ZENANA, s. Pers. zanana, from zan, ‘woman’; the apartments of a house in which the women of the family are secluded. This Mahommedan custom has been largely adopted by the Hindus of Bengal and the Mahrattas. Zanana is also used for the women of the family themselves. The growth of the admirable Zenana Missions has of late years made this word more familiar in England. But we have heard of more than one instance in which the objects of this Christian enterprise have been taken to be an amiable aboriginal tribe—“the Zenanas.”

[1760.—“I am informed the Dutch chief at Bimlipatam has … embarked his jenninora on board a sloop bound to Chinsurah. …”—In Long, 236.]

1761.—“… I asked him where the Nabob was? Who replied, he was asleep in his Zunana.”—Col. Coote, in Van Sittart, i. 111.

1780.—“It was an object with the Omrahs or great Lords of the Court, to hold captive in their Zenanahs, even hundreds of females.”—Hodges, Travels, 22.

1782.—“Notice is hereby given that one Zoraveer, consumah, to Hadjee Mustapha of Moorshedabad these 13 years, has absconded, after stealing. … He has also carried away with him two Women, heretofore of Sujah Dowlah’s Zenana; purchased by Hadjee Mustapha when last at Lucknow, one for 300 and the other for 1200 Rupees.”—India Gazette, March 9.


“Within the Zenana, no longer would they In a starving condition impatiently stay, But break out of prison, and all run away.”

Simpkin the Second, 42.

„ “Their behaviour last night was so furious, that there seemed the greatest probability of their proceeding to the uttermost extremities, and that they would either throw themselves from the walls, or force open the doors of the zenanahs.”—Capt. Jaques, quoted in Articles of Charge against Hastings, in Burke, vii. 27.

1789.—“I have not a doubt but it is much easier for a gentleman to support a whole zenana of Indians than the extravagance of one English lady.”—Munro’s Narr. 50.

1790.—“In a Mussleman Town many complaints arise of the Passys or Toddy Collectors climbing the Trees and overlooking the Jenanas or Women’s apartments of principal Natives.”—Minute in a letter from Bd. of Revenue to Govt. of Bengal, July 12.—MS. in India Office.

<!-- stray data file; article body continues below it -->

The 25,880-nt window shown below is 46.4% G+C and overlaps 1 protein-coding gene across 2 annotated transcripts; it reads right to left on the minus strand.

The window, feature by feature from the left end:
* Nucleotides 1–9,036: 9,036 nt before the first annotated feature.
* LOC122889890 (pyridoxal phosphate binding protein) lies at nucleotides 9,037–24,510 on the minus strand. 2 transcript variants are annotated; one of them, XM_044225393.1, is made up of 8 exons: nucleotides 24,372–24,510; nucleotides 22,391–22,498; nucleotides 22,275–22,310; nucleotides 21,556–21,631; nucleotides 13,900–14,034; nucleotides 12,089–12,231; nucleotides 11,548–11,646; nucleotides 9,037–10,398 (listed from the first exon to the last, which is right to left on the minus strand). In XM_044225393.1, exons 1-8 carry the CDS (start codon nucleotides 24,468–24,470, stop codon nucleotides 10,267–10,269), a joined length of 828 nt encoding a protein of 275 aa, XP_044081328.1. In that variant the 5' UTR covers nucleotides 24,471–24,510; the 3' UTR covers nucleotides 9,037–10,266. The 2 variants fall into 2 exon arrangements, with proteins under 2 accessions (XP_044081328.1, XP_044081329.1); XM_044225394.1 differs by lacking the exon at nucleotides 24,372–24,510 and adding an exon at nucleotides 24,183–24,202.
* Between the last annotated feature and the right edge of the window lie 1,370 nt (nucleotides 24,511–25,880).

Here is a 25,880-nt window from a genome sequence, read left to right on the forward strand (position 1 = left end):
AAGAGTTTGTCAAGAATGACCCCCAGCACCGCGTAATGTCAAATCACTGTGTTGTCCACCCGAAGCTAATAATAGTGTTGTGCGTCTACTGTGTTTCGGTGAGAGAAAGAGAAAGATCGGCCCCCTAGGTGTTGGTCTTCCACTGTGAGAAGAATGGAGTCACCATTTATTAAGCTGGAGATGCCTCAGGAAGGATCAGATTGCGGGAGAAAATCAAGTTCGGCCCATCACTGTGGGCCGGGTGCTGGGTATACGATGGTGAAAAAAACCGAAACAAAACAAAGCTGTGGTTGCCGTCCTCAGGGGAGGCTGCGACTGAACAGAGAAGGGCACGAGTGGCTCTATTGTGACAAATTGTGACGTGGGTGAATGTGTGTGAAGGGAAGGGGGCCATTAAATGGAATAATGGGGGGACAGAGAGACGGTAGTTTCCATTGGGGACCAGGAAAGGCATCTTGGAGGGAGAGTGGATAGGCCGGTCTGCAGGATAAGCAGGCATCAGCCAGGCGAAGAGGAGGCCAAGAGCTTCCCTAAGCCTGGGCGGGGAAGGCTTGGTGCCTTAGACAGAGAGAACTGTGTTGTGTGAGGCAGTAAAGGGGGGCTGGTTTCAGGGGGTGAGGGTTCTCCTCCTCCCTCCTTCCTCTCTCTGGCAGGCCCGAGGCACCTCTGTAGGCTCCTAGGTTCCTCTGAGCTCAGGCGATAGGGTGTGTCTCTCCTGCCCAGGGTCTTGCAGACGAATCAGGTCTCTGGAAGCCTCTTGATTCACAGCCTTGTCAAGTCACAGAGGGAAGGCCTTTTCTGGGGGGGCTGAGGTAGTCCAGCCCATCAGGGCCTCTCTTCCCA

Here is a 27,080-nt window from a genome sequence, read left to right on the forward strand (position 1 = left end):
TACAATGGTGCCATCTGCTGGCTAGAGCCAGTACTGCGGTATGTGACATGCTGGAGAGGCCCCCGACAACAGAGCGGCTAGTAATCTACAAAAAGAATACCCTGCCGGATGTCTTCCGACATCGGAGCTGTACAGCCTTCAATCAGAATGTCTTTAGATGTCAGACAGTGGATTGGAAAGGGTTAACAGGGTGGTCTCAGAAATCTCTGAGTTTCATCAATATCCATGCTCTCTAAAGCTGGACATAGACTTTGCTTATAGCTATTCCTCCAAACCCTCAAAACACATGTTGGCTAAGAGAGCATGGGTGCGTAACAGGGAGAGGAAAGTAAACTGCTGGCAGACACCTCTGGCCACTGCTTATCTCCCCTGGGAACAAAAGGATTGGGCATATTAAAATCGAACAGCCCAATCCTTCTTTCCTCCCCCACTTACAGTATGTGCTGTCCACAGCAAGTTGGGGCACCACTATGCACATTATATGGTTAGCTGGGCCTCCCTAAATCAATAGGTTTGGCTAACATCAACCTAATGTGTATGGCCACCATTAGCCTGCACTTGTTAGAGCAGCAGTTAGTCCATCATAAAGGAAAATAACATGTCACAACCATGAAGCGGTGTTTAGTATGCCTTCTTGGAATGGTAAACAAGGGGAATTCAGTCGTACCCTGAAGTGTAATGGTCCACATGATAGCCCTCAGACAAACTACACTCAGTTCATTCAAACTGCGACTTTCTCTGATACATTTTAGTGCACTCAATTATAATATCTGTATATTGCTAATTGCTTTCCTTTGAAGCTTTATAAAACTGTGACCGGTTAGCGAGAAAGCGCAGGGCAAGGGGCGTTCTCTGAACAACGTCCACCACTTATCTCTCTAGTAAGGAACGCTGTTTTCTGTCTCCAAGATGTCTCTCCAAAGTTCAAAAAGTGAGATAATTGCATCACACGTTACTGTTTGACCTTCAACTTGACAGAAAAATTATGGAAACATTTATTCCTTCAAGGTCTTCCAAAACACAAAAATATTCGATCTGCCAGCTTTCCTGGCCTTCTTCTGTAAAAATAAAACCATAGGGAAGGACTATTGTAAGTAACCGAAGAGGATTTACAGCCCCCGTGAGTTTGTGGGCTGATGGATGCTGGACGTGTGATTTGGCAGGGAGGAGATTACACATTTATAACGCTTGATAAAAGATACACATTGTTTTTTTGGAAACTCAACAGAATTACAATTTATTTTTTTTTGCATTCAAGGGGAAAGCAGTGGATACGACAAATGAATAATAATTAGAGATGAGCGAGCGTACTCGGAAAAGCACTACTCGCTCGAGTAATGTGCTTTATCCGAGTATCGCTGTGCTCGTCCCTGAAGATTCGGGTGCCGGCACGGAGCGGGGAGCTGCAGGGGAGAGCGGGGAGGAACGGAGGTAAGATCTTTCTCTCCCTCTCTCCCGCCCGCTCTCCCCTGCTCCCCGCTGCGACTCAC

1809.—“Musulmauns … even carried their depravity so far as to make secret enquiries respecting the females in their districts, and if they heard of any remarkable for beauty, to have them forcibly removed to their zenanas.”—Lord Valentia, i. 415.

1817.—“It was represented by the Rajah that they (the bailiffs) entered the house, and endeavoured to pass into the zenana, or women’s apartments.”—J. Mill, Hist. iv. 294.

1826.—“The women in the zananah, in their impotent rage, flew at Captain Brown, who came off minus a considerable quantity of skin from his face.”—John Shipp, iii. 49.

1828.—“ ‘Thou sayest Tippoo’s treasures are in the fort?’ ‘His treasures and his Zenana; I may even be able to secure his person.’ ”—Sir W. Scott, The Surgeon’s Daughter, ch. xii.

ZEND, ZENDAVESTA, s. Zend is the name which has been commonly applied, for more than a hundred years to that dialect of the ancient Iranian (or Persian) language in which the Avesta or Sacred Booksof Zorastrianism or the old Persian religion are written. The application of the name in this way was quite erroneous, as the word Zand when used alone in the Parsi books indicates a ‘commentary or explanation,’ and is in fact applied only to some Pahlavi translation, commentary, or gloss. If the name Zend were now to be used as the designation of any language it would more justly apply to the Pahlavi itself. At the same time Haug thinks it probable that the term Zand was originally applied to a commentary written in the same language as the Avesta itself, for in the Pahlavi translations of the Yasna, a part of the Avesta, where the scriptures are mentioned, Avesta and Zend are coupled together, as of equal authority, which could hardly have been the case if by Zend the translator meant his own work. No name for the language of the ancient scriptures has been found in the Parsi books; and Avesta itself has been adopted by scholars in speaking of the language. The fragments of these scriptures are written in two dialects of the Eastern Iranian, one, the more ancient, in which the Gathas or hymns are written; and a later one which was for many centuries the spoken and written language of Bactria.

The word Zand, in Haug’s view, may be referred to the root zan, ‘to know’; Skt. jna, Gr. [Greek Text] gnw, Lat. gno (as in agnosco, cognosco), so that its meaning is ‘knowledge.’ Prof. J. Oppert, on the other hand, identifies it with old Pers. zannda, ‘prayer.’

Zendavesta is the name which has been by Europeans popularly applied to the books just spoken of as the Avesta. The term is undoubtedly an inversion, as, according to Haug, “the

  By PanEris using Melati.

Previous chapter Back Home Email this Search Discuss Bookmark Next chapter/page
Copyright: All texts on Bibliomania are © Bibliomania.com Ltd, and may not be reproduced in any form without our written permission.
See our FAQ for more details.